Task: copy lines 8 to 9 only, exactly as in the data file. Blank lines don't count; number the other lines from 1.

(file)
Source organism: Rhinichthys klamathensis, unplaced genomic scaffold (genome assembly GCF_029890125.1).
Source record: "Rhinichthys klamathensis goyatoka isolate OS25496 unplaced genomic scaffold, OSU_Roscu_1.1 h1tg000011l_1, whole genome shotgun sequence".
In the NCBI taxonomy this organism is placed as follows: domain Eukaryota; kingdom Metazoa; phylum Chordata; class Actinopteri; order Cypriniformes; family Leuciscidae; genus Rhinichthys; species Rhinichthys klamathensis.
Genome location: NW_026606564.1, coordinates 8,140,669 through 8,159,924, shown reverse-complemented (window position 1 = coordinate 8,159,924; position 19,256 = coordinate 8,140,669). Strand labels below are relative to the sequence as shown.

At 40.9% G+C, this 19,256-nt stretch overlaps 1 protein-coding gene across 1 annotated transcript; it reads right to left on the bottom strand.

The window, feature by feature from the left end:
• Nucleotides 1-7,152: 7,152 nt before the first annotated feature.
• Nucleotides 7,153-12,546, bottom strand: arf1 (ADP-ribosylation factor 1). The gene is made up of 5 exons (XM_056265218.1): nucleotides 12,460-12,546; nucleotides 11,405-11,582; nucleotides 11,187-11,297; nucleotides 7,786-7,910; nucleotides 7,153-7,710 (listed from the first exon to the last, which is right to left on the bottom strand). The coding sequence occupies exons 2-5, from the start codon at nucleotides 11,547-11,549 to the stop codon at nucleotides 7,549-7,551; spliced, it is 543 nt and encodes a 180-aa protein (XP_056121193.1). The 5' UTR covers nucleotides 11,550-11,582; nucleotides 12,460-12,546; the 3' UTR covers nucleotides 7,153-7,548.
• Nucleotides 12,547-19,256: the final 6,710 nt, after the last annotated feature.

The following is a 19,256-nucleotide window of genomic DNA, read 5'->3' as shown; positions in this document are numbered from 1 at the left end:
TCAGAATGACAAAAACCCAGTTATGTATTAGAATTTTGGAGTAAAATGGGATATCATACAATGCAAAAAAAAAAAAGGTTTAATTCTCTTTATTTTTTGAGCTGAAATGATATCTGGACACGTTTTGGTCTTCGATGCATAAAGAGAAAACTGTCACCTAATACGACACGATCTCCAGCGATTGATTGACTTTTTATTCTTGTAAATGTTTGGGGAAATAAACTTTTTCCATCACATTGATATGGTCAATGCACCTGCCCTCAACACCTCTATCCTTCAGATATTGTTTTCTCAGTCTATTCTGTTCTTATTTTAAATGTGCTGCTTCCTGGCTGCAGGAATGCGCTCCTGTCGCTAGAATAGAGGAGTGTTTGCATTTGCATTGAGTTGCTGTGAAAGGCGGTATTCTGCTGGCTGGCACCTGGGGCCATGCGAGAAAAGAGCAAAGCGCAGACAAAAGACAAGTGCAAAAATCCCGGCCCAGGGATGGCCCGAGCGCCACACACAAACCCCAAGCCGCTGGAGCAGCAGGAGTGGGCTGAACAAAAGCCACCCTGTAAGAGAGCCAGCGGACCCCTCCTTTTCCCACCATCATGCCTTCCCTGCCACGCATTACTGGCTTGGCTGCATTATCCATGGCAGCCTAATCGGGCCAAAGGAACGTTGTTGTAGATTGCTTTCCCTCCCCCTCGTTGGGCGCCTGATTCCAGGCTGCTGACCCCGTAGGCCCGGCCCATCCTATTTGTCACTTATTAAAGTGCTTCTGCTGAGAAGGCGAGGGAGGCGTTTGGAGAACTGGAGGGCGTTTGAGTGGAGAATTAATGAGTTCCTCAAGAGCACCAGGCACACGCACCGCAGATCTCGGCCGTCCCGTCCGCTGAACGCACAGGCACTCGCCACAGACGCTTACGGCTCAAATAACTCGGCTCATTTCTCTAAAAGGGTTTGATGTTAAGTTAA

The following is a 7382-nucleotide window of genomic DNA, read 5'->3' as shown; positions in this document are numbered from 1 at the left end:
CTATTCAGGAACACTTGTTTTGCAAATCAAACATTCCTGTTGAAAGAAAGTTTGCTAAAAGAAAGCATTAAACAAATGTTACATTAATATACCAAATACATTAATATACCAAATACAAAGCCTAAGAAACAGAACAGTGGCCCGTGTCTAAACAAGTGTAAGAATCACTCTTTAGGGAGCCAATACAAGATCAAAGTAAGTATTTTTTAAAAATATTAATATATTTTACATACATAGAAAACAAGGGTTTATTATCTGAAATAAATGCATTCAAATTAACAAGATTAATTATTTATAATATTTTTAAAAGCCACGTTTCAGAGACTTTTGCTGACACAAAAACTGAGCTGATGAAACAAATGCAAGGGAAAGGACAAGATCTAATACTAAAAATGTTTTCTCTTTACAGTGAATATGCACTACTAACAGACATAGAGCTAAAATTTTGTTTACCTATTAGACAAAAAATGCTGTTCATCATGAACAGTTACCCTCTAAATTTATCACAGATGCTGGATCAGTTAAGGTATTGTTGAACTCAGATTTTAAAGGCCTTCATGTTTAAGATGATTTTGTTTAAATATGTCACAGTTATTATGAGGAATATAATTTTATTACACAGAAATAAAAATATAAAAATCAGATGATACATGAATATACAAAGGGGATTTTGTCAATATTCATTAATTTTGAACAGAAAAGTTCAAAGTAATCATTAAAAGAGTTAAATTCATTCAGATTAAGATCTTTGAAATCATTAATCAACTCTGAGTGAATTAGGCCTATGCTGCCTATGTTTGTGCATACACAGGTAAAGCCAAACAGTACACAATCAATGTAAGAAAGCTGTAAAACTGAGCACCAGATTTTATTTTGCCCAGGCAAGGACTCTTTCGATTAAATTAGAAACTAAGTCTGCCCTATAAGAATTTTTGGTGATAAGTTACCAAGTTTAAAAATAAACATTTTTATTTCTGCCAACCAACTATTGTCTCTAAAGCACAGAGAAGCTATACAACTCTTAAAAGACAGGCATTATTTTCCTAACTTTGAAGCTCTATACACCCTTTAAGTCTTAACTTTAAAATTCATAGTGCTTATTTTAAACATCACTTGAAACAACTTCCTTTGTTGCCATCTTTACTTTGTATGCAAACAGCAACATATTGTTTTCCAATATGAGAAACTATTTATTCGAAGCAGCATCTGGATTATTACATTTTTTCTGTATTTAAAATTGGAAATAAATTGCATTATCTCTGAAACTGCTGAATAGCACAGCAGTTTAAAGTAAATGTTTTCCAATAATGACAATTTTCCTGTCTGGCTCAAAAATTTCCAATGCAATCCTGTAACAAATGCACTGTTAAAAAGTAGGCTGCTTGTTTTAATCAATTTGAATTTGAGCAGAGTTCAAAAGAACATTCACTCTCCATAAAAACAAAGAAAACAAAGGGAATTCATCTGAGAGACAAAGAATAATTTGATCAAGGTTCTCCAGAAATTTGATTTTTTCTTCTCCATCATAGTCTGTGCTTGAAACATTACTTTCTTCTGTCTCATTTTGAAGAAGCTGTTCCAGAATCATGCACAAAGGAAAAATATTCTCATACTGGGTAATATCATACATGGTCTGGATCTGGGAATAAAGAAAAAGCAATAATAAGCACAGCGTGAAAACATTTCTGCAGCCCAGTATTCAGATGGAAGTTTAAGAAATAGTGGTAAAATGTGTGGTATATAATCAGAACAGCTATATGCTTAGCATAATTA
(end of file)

• Nucleotides 7,153-12,546, bottom strand: arf1 (ADP-ribosylation factor 1). The gene is made up of 5 exons (XM_056265218.1): nucleotides 12,460-12,546; nucleotides 11,405-11,582; nucleotides 11,187-11,297; nucleotides 7,786-7,910; nucleotides 7,153-7,710 (listed from the first exon to the last, which is right to left on the bottom strand). The coding sequence occupies exons 2-5, from the start codon at nucleotides 11,547-11,549 to the stop codon at nucleotides 7,549-7,551; spliced, it is 543 nt and encodes a 180-aa protein (XP_056121193.1). The 5' UTR covers nucleotides 11,550-11,582; nucleotides 12,460-12,546; the 3' UTR covers nucleotides 7,153-7,548.
• Nucleotides 12,547-19,256: the final 6,710 nt, after the last annotated feature.